Since it is currently the role of Micaëla that Susan is tackling for the first time, it provides the perfect opportunity to discuss dramatic interpretation. Some might stress the pathos and see her primarily as a victim of misfortune since she loses Don José, the man she loves, when he deserts the army and commits himself to the tempestuous Carmen. But Micaëla is also a 17-year-old of real pluck who overcomes her fears to follow her man into the mountains hoping to bring Don José back to his dying mother. So what were Susan’s thoughts about Micaëla prior to her arriving at Covent Garden for rehearsals? “She undertakes a great journey, and even to have the courage to travel from home to find José takes a great deal of confidence. She’s known him all her life and later, aware of his downfall, she has the conviction that she can save him. So she’s definitely not a weakling but a strong girl. In the opera she only appears a few times and doesn’t get a large amount of music – and that’s the challenge of the role because a lot goes on for Micaëla in between the scenes in which she appears and you have to build those experiences into the role by working the sense of them into the scene that follows. In Act Three it is really up to the director how within Micaëla’s aria you mix the elements of courage, fear and support from her religious beliefs. You could even have scope there for a crisis of faith, but I feel that in Francesca Zambello’s production her faith is her strength. In talking about the role with Francesca I’ve sympathised greatly with what she’s said and been able to ask questions to clarify things. We’ve worked together before so I’ve felt very much at ease and I find this particular role one of rewarding richness.”
In discovering more and more about Micaëla and the best approach to take, Susan is aware of influences both before and during rehearsals. “Decisions about the best way to perform the music link with your sense of how the character herself is evolving. With Micaëla you need to concentrate on more than just singing a line because then it can sound self-pitying and over-sentimentalised. Listening to Micaëlas on recordings, I find that those who make her really speak are the ones who possess great simplicity and directness because that is truly a part of her character. There is fresh air there, something positive. I am thinking especially of the interpretation by Ileana Cotrubas whom I find just beautiful. But you also discover things in rehearsal, particularly here from the Covent Garden music staff, and then there’s our conductor, Daniel Oren. He’s a man of great conviction and he possesses enormous emotional depth. So much is being explored day by day.”
My penultimate question concerns the fact that Micaëla does not appear in Act Two, a fact that makes me wonder if it is a disadvantage for the singer of this role to be cut off from awareness of just how the audience response is affecting the performance. Susan, however, feels that at least with this particular role one is less affected by the audience than by the orchestra who with a good conductor will respond to the atmosphere and build on that to feed the artists. “It’s really in the hands of the conductor, that sensing of the moment and of letting that moment spin so that it becomes a collective effort arising naturally rather than a matter of control.” But the most striking reaction to my question about sitting-out Act Two comes in Susan’s unsolicited praise for this production’s Carmen. “I’ve sat and watched from the side and Nancy Fabiola Herrera is one of the most beautiful singers I’ve ever heard. Even if you’ve seen Carmen a hundred times, you have to come and hear her because she has everything this role requires and you never want to stop listening to her.”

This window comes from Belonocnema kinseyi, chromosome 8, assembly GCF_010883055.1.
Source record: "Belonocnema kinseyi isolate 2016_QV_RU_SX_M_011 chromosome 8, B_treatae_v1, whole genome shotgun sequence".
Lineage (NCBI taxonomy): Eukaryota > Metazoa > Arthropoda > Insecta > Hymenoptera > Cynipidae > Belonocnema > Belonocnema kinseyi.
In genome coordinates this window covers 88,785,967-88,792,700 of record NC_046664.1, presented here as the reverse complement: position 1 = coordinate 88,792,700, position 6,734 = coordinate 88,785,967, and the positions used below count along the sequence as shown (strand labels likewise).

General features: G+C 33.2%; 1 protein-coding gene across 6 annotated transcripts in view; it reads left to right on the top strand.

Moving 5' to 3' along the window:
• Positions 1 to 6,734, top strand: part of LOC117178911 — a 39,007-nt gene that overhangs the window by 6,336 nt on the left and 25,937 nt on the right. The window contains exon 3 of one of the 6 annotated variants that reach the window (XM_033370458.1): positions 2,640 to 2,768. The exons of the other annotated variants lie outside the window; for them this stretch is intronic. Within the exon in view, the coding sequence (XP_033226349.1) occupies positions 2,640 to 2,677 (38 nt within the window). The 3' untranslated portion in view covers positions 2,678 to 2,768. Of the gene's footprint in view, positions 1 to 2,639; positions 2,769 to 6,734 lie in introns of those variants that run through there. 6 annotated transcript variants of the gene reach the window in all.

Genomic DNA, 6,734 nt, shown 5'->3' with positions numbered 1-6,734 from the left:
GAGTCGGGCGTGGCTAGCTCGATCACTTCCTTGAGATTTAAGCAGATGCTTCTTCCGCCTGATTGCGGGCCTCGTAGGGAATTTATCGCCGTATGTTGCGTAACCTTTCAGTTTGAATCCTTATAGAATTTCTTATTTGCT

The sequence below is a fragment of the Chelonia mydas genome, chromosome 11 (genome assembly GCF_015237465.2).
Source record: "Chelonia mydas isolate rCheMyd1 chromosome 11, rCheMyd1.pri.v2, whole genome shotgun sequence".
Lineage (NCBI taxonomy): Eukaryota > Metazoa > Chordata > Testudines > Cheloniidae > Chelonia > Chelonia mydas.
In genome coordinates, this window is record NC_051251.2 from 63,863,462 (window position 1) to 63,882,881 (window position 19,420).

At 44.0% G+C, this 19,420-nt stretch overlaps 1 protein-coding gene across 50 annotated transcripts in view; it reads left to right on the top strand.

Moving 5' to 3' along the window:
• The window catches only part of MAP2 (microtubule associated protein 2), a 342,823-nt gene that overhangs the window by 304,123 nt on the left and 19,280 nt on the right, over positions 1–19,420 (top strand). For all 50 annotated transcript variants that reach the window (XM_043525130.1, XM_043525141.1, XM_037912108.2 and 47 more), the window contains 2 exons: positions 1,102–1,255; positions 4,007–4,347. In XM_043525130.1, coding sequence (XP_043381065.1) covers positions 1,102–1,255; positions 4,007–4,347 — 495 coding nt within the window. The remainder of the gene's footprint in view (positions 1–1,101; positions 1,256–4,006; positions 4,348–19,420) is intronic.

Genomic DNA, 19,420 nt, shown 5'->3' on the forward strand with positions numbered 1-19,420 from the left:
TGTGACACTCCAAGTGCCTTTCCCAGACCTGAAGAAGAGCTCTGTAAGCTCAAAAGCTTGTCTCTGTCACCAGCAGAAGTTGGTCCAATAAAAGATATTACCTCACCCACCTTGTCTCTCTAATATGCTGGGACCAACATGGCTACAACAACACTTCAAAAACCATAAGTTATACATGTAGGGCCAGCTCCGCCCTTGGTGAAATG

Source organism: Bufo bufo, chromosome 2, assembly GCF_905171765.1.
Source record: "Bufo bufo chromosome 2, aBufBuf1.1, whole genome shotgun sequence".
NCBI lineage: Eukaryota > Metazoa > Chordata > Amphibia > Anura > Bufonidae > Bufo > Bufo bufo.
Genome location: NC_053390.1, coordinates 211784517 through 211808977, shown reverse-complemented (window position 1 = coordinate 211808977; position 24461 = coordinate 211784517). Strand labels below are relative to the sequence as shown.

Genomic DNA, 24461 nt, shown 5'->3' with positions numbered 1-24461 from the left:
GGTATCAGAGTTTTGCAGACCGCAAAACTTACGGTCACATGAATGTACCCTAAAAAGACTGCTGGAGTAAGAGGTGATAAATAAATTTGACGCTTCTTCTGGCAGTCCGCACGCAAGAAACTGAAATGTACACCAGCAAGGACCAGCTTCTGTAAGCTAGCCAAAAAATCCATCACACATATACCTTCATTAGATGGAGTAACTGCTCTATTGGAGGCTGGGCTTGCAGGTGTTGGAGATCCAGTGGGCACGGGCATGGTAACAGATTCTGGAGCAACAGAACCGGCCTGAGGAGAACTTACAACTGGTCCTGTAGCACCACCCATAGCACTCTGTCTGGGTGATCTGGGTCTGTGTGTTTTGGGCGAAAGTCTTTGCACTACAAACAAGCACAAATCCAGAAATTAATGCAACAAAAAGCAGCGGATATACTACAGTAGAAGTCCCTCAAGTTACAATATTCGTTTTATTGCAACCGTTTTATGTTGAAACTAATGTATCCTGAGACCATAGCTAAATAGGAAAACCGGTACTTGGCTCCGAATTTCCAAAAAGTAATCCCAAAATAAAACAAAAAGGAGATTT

The last question of all is about the way in which Susan will decide how successful her first Micaëla has been. Is it down to the critics, the audience response or to her inner feelings? “I do take account of how I feel so, if some critic gives me a bad review and I myself thought that I hadn’t done very well, I would accept that. There are also times when I read a favourable review and think to myself ‘Oh, I’ve got away with it again’. Of course, it also depends on what you feel about the reviewer. But the fact is that it is very hit-and-miss as to whether or not what you feel you have achieved in a performance compares to how it is received. One of the things I learnt from working with the director Peter Sellars is that although you need a really firm technique what is required when you’re sure of it is to let go, to let things happen. It’s when you escape from controlling things that the best performances occur, but that’s also when you can be uncertain of it has worked. I am very fortunate in having a husband, Stephen Medcalf, who is an opera director. Throughout my career I have found him a fantastic pair of ears and sometimes he will confirm that what you are feeling inside is not necessarily how it appears from the outside. I may say that I thought that a certain performance was my best only to have him say ‘yes, it was alright, but it was too controlled’. He has a great skill in saying what I need to hear and I don’t mean by that that he will say that something was lovely when it was terrible. On the contrary, he provides a wonderful filter.” In some senses then it is Susan’s husband who has the last word, but I shall be very surprised if he is not totally complimentary when commenting on her performance in Carmen.
- The opening night of Carmen is 25 March 2008 at 7.00 (5 & 12 April at 6.30 p.m.) and runs until 17 April
- Box office: 020 7304 4000
- Royal Opera